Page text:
Find out more about the conference on the UKLA web site

Wednesday, 30 April 2014

Four clarifications in light of last week’s media hoo-ha

I’m still catching up on some of the media coverage that came as a result of this blog post about the need for more gender balance in children’s book reviewing and the associated article in The Times

While some commentators took the time to look beyond The Times article's provocative headline to discover my actual views, a number of others wrote articles or blog posts attacking claims that they imagined I was making.

STRAW MEN: Some commentators wrote articles and blog posts attacking imaginary arguments.

So here are four clarifications concerning my actual views:

1: I'm NOT claiming that “women are to blame” for the literacy gender gap!

Here's the penultimate paragraph from the conclusion of my COOL not CUTE essay which contains my main argument and has been on this site since it went online.
"Over the 17 years I’ve been working in the industry, I’ve met hundreds of wonderful people in schools, libraries and publishing houses who are doing their utmost to engage children of both sexes in reading picture books; many of them do so on a voluntary basis. The overwhelming majority of these “wonderful people” have been women. As I said earlier, outside of writing and illustrating, few men seem to want to be involved with picture books. So let me make this clear — if one demographic group is chiefly to blame for the state of affairs I’ve outlined, it is adult men, for failing to take sufficient interest in what young children are reading."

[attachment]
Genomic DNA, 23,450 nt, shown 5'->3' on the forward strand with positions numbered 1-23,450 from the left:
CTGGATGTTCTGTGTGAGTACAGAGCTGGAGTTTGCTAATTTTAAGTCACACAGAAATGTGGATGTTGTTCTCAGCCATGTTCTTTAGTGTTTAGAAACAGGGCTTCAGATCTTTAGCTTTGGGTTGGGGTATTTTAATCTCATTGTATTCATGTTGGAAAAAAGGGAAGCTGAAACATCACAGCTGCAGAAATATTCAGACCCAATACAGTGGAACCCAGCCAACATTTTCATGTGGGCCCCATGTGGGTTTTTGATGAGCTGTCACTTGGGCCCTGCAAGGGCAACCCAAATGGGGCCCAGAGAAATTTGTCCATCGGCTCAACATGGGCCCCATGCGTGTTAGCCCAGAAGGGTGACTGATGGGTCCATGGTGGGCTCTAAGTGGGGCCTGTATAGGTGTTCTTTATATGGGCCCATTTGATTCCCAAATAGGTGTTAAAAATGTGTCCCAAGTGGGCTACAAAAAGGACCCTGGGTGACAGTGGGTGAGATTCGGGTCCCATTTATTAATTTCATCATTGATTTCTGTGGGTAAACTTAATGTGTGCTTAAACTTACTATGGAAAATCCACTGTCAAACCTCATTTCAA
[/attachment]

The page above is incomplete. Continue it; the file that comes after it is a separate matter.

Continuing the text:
I’ve stressed this point repeatedly since I began addressing this issue and it’s the very first point I made in this recent summary of my campaign to gender balance the judging of the Carnegie and Greenaway Medals.

Some of the pieces I’ve read give the impression that I think that men ought to be running the picture book industry instead of women. On page 12 of COOL not CUTE I wrote this:
"I’d like to stress that I don’t believe that men are any more suited than women to these gatekeeper roles. If anything I think men are generally less suited, for reasons I’ve outlined in my separate article, NATURE and NURTURE. Individuals of both sexes inevitably bring some degree of subjectivity to their selection of reading material; it’s simply that male gatekeepers would generally bring a more boy-centred subjectivity."